Bearing in mind these considerations, we designed a diagnostic accuracy study comparing a previous HSG with the results of the current HyFoSy test. Previous results have shown a total concordance with LC [18] and a higher proportion of tubes were classified as patent when compared with HyCoSy [12]. In addition, HyFoSy provided a more accurate diagnosis compared to HyCoSy with saline solution when both techniques were confronted with LC [19]. As far as we know, this is the first study whose results show a high enough degree of concordance between the two techniques analyzed to be able to introduce HyFoSy as a first-line clinic tubal patency test [20]. This statement is confirmed in cases where additional testing is needed if the results are abnormal during the first evaluation. In this sense, we would have needed to perform a second complementary test in those patients who presented bilateral tubal obstruction with HyFoSy, but as these women already had a previous HSG, we could confirm the initial diagnosis in two of the cases without performing a third procedure. In our case, the percentage of inconclusive results after HyFoSy is lower than in other studies [11,14]; the reason may be found in the implementation of a proper learning curve, which will facilitate the establishment of this diagnostic strategy by reducing the cases that need to be confirmed.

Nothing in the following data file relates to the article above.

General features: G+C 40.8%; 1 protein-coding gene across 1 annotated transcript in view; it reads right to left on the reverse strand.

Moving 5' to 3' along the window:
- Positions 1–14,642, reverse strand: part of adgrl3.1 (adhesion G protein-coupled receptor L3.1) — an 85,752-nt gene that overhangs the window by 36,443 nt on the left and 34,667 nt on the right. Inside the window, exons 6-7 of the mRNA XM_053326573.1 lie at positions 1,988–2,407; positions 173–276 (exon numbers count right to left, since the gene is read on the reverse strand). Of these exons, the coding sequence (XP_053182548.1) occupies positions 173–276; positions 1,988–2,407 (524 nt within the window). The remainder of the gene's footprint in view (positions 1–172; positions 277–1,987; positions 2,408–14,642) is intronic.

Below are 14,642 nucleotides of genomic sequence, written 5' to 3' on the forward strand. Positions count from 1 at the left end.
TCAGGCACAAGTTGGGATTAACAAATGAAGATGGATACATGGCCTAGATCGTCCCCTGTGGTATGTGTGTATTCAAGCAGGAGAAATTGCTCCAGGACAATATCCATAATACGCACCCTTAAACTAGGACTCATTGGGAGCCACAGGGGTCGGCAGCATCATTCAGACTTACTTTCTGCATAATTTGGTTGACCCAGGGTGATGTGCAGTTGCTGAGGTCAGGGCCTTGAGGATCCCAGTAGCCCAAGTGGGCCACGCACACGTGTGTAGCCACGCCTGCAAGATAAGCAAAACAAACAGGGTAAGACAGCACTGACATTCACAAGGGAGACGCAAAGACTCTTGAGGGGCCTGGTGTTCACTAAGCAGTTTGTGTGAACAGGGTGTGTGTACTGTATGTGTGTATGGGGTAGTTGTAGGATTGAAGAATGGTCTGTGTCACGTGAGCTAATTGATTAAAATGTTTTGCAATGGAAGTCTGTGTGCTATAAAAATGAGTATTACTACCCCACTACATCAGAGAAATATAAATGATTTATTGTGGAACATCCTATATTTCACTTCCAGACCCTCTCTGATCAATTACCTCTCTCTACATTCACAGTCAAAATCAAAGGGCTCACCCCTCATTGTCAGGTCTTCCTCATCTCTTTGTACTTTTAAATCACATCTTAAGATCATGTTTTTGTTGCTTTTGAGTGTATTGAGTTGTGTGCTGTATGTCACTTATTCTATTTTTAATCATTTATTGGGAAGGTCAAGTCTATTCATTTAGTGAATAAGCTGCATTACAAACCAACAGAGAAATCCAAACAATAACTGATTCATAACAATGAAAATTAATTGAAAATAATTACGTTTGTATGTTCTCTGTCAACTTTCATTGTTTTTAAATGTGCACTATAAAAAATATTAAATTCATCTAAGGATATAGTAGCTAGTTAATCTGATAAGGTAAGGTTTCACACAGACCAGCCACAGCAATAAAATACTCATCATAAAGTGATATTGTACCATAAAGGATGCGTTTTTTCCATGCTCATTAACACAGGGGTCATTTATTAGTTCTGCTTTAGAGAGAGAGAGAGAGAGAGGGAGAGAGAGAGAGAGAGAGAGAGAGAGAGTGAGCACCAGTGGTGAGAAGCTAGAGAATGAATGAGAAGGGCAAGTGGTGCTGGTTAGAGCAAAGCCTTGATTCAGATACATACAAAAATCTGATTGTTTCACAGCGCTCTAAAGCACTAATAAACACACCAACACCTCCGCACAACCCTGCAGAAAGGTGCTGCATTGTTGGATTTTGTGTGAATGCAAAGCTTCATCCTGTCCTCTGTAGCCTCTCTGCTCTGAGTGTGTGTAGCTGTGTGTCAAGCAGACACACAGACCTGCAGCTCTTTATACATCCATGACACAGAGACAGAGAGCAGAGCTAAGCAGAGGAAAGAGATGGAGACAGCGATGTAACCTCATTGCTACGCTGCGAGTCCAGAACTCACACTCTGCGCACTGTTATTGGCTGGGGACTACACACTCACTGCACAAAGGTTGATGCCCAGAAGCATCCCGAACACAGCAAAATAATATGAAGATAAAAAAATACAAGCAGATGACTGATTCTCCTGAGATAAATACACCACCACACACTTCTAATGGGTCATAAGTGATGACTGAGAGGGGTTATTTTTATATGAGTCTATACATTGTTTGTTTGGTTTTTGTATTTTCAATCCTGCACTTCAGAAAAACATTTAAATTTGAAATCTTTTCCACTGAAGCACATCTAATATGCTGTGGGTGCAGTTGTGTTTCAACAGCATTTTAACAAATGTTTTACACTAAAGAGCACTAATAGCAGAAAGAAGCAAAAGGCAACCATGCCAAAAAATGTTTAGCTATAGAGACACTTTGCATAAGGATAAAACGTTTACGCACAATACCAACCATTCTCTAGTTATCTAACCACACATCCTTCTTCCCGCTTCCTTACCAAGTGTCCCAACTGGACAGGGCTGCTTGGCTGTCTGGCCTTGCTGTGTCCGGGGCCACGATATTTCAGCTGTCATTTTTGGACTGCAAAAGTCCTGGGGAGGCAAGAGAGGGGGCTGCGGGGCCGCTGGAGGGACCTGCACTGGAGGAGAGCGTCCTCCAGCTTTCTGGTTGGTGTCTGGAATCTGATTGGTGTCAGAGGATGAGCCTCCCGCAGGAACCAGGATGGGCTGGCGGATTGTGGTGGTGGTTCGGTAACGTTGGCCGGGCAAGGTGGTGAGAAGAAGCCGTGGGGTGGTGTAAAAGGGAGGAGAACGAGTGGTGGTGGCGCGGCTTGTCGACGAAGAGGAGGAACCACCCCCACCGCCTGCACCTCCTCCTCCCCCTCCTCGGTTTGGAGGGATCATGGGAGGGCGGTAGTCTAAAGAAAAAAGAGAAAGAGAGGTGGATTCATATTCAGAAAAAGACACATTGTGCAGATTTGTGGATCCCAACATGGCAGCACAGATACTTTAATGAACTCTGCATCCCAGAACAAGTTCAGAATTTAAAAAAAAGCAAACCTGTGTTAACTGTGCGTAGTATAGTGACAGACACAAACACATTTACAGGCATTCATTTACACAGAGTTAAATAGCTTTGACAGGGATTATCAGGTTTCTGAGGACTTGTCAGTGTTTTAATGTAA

In attempts to overcome the inability to examine the whole course of the fallopian tube in one scanning plane [21], other techniques such as 3-dimensional ultrasound (3D-US) and doppler have been assessed instead of 2D-US to improve visualization while performing HyFoSy; however, up to date, it is therefore questionable whether these techniques are of additional value for HyFoSy. It has been reported that, with or without doppler, 3D-HyFoSy does not seem to offer benefits above real-time 2D-HyFoSy performed by an experienced ultrasonographer, so we could assume that HyFoSy appears to be an accurate and well-tolerated first-line diagnostic procedure and 3D-HyFoSy technique is helpful for a less qualified operator [19,22]. Therefore, the fact of having used 2D-HyFoSy, along with the fact that the procedure has been performed by a qualified sonographer, could also explain why fewer confirmatory tests are needed in our study than in other of a similar nature. Just as important as the visualization technique, is the choice of the appropriate cannula to perform the procedure; some authors have recommended the use of a pediatric Foley balloon catheter to prevent reflux [15] but based on our experience, the use of an intrauterine balloon-less catheter is more useful, while it is visible in the uterine cavity, in case of having difficulties with the ExEm® Foam catheter as they are less painful and cheaper.